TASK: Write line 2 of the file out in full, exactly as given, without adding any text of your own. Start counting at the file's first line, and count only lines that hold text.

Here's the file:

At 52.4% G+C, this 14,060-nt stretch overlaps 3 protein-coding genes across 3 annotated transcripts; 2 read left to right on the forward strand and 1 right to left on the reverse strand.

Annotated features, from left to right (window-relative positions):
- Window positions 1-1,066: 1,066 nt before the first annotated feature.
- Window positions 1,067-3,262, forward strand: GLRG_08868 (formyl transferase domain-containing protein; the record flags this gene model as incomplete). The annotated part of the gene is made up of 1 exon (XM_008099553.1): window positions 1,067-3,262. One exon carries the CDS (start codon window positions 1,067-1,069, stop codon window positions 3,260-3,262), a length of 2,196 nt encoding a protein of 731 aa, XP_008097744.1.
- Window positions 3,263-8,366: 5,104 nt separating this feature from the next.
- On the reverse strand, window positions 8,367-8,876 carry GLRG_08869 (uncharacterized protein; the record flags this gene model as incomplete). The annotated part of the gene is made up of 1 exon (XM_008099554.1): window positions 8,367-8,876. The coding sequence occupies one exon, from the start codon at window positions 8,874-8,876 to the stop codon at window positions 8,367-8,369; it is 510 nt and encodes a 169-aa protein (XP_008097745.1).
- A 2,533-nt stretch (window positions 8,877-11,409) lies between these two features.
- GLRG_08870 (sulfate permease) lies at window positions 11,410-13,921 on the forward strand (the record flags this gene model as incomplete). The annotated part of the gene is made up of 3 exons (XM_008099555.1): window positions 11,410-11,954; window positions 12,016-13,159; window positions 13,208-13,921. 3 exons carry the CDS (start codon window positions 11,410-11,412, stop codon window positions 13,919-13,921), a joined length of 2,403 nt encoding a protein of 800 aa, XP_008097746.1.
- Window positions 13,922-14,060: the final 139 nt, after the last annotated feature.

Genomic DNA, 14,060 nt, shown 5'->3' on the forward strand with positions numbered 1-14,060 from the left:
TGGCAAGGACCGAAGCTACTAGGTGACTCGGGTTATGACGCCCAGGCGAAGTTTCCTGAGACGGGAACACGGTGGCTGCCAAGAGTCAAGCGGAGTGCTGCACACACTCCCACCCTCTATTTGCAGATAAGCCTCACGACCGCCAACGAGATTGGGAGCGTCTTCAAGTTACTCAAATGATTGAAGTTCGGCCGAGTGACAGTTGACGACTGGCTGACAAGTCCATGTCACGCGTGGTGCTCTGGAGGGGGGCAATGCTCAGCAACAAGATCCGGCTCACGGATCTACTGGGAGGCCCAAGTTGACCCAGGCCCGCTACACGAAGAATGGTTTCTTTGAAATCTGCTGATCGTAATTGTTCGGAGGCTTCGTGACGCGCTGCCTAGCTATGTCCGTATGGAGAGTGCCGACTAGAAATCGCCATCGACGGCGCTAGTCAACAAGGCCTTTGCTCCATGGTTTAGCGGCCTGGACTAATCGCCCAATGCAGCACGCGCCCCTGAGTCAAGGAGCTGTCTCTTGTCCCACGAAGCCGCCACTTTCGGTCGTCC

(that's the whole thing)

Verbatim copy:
Annotated features, from left to right (window-relative positions):